Five major initiatives and 10 digital channels are facilitating the country’s urgent and long-overdue efforts to stamp out corruption and fraud.
The Digital India campaign in my country, launched five years ago, has marked a tectonic shift from traditional payment options to electronic payments.
It has also facilitated the majority of government-related transactions, including tax payments, bill settlements and certificates processing, through to electronic channels.
Thanks to the pandemic, the actual vision of our Union government is getting closer to reality. As it turned out, the Indian economy is switching to cashless mode in most of the daily transactions. The reason: cashless initiatives like RuPay and Unified Payment Interface (UPI) have proved to be ingenious, yet simple payment modes for the common man during these times of distress and contactless transactions.
The primary requirements for a cashless economy are broadband Internet connectivity and smartphone availability across the length and breadth of the country. In more ways than one, the Digital India initiative has made our economy more transparent and less corrupt. This is bound to reduce black money, something every common citizen dreams about. The ease of use assured by personal devices will encourage more users to be on-boarded to digital platforms for their day-to-day transactions.
A major challenge, however, is the security in cashless transactions, since these are carried out through personal devices. Currently, a multitude of digital platforms employ security codes to safeguard users from hacker attacks. The efficacy of these efforts, nevertheless, remains a work in progress.
Against the grim backdrop of the current pandemic situation, India and the rest of the world are gearing up to move towards a 100% cashless economy. Some major initiatives of our government that will expedite the digital transformation in this regard are:
- GeM – Government ePortal
Government procurements were done based on the Directorate General Of Supplies And Goods (DGS&D) rate contract without much transparency. With GeM, the Union government has introduced an online portal for government procurements, similar to private e-commerce portals like Amazon or Flipkart. All vendors can register on the portal, and the government then invites online tenders from authorized vendors. This process has reduced corruption and brought more transparency to bear on the system.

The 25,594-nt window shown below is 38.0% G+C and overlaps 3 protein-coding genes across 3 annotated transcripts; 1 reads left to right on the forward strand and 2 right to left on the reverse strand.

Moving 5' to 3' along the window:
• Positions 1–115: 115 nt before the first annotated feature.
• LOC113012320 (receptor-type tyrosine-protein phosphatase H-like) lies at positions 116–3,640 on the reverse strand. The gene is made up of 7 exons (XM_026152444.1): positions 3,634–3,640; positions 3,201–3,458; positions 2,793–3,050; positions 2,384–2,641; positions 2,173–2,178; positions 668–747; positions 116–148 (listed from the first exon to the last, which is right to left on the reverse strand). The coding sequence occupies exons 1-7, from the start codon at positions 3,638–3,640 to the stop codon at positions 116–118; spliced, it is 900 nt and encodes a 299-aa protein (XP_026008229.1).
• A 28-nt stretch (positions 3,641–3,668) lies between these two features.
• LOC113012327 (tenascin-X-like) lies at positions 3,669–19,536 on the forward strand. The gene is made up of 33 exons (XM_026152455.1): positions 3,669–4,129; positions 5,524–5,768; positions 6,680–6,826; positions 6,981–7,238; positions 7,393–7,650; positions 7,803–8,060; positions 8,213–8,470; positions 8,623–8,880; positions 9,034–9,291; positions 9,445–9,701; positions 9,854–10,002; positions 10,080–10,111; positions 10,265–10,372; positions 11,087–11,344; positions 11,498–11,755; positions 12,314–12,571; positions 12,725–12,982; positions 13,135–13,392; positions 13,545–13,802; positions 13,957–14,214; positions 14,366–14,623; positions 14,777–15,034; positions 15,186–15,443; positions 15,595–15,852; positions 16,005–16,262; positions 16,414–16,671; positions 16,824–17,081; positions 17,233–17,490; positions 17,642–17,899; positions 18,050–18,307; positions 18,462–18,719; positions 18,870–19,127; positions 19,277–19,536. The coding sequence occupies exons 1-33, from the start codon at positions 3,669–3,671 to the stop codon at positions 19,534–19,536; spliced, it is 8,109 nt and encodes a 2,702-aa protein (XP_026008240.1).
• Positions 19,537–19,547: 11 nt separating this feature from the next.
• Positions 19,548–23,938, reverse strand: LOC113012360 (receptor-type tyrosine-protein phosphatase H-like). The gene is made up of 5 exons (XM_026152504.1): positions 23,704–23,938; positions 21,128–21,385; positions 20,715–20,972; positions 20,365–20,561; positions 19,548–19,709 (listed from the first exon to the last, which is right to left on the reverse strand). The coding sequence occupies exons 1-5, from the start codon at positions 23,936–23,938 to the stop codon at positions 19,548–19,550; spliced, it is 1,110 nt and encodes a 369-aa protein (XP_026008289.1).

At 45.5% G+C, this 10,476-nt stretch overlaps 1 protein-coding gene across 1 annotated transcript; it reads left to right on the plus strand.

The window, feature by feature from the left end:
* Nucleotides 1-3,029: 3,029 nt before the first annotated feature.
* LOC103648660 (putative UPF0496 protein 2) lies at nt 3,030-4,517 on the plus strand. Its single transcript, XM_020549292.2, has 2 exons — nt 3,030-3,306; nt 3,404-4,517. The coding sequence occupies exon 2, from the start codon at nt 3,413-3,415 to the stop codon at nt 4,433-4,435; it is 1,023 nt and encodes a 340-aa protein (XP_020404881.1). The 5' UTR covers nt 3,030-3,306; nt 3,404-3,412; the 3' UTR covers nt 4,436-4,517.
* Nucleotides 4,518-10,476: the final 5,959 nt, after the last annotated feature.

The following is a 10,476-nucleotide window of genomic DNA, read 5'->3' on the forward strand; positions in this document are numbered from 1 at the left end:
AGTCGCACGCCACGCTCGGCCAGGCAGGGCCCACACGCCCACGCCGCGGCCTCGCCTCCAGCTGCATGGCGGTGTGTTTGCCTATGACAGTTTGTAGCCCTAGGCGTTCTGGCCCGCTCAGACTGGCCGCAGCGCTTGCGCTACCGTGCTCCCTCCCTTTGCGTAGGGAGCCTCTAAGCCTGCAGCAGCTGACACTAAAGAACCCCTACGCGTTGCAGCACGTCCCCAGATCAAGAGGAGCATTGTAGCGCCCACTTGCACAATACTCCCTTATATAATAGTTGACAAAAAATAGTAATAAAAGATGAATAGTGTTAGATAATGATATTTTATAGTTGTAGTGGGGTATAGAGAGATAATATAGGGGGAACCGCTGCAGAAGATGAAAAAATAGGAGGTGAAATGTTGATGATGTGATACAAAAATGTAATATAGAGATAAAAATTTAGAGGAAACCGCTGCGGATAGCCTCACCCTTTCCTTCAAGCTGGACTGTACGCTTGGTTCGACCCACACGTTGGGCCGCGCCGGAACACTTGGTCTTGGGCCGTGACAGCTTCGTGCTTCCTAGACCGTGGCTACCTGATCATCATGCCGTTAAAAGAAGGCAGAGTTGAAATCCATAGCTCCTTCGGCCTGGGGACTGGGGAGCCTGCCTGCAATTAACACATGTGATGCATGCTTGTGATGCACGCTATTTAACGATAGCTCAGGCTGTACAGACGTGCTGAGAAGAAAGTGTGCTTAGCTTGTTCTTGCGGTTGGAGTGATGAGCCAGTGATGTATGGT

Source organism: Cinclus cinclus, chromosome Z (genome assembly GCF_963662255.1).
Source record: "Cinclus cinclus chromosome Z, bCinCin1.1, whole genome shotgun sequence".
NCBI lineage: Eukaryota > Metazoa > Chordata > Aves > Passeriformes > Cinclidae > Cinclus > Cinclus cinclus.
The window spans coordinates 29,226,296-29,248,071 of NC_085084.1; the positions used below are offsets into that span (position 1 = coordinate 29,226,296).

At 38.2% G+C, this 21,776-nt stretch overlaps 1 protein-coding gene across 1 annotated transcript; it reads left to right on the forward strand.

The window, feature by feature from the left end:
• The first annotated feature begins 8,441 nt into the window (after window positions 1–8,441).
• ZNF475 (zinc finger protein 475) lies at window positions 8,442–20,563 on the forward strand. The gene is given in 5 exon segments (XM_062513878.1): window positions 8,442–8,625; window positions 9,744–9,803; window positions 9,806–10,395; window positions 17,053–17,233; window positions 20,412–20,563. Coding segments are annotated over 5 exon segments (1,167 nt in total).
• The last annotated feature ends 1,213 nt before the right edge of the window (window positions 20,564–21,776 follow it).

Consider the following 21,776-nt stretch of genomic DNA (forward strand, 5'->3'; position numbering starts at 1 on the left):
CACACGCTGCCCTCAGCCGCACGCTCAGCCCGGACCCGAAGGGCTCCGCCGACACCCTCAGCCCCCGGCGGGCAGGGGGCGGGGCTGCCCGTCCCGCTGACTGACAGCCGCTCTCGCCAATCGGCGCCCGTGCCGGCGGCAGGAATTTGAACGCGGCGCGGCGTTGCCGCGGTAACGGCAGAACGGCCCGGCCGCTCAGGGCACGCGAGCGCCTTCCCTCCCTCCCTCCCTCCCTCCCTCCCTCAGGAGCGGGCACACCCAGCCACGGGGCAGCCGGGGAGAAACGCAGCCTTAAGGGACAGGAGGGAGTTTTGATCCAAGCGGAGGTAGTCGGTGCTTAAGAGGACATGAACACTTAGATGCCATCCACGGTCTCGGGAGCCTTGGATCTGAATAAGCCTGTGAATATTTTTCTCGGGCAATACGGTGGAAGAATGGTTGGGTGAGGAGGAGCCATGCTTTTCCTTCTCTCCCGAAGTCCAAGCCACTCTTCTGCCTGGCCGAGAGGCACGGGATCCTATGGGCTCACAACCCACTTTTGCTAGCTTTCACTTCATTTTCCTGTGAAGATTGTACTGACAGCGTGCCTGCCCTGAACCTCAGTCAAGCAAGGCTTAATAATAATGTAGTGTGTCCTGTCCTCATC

- UMANG – App for government services
In order to avail themselves of government services, citizens used to have to approach the respective departments physically and apply for them. This initiative introduced a mobile app that simplifies the process of obtaining government services by paying actual service charges and receiving and using services within stipulated timelines.
- RAISE 2020 – Global summit on AI
The Indian government has successfully conducted a global summit on AI with participation from major countries. AI is the ultimate tool to analyze consumer behavior and for future prediction through big data. Through this initiative, valuable consumer data can be analyzed and used in all walks of life to leverage more predictability in planning and execution.
- DigiLocker – Paperless document management for citizens
A major initiative by government in the document management domain, this is a vault for storing all government documents for verification and reuse. This used to be a major pain point for citizens and corporates.
- Aarogya Setu – App for essential health services
This initiative is much needed during the pandemic to trace and track patients, and ensure safety of citizens. Our government’s swift action helped track actual patients and monitored them until recovery. This app is mandatory during travel and enables citizens to perform self-assessment of their health status.
Digital push from 10 channels
Even as we discuss Digital India, digital transactions other than the government initiatives also play an important role in bridging the divide. We have seen a major change in such transactions on a daily basis because of the following digital channels:
- Banking cards – Primarily, debit/credit/cash/travel/other cards. These played a major role in introducing cashless transactions in the country
- USSD – Unstructured Supplementary Service Data. This is widely-used for transactions using mobile phones without Internet connectivity
- AEPS – Aadhaar-Enabled Payment Systems. Enable banking transactions through Point of Sale (PoS) devices and micro ATMs. AEPS also facilitates biometric verification for digital transactions
- UPI – Unified Payments Interface. This helps us to carry out multiple bank account transactions under a single mobile application
- Mobile wallets – A digital way to carry cash and transact digitally through mobile phones
- Bank prepaid cards – These are pre-loaded cards from banks with transactions limits
- Point of Sale – Physical, mobile and virtual PoS devices facilitate sales transactions in retail outlets
- Internet banking – These are virtual banking channels, including the National Electronic Fund Transfer (NEFT), Real-Time Gross Settlement (RTGS), Electronic Clearing System (ECS) and Immediate Payment Service (IMPS)
- Mobile banking – An app for Android, iOS and Windows platforms for banking applications
- Micro ATMs – Mass business agents, such as retail stores, can conduct basic bank transactions through this channel
Indian citizens and corporate entities in the country have benefited immensely from these initiatives over the last few years. The future roadmap of a digitalized economy has already been laid out by the Indian government and other stakeholders. Now, it is the turn of citizens to ensure the success of Digital India and other such initiatives.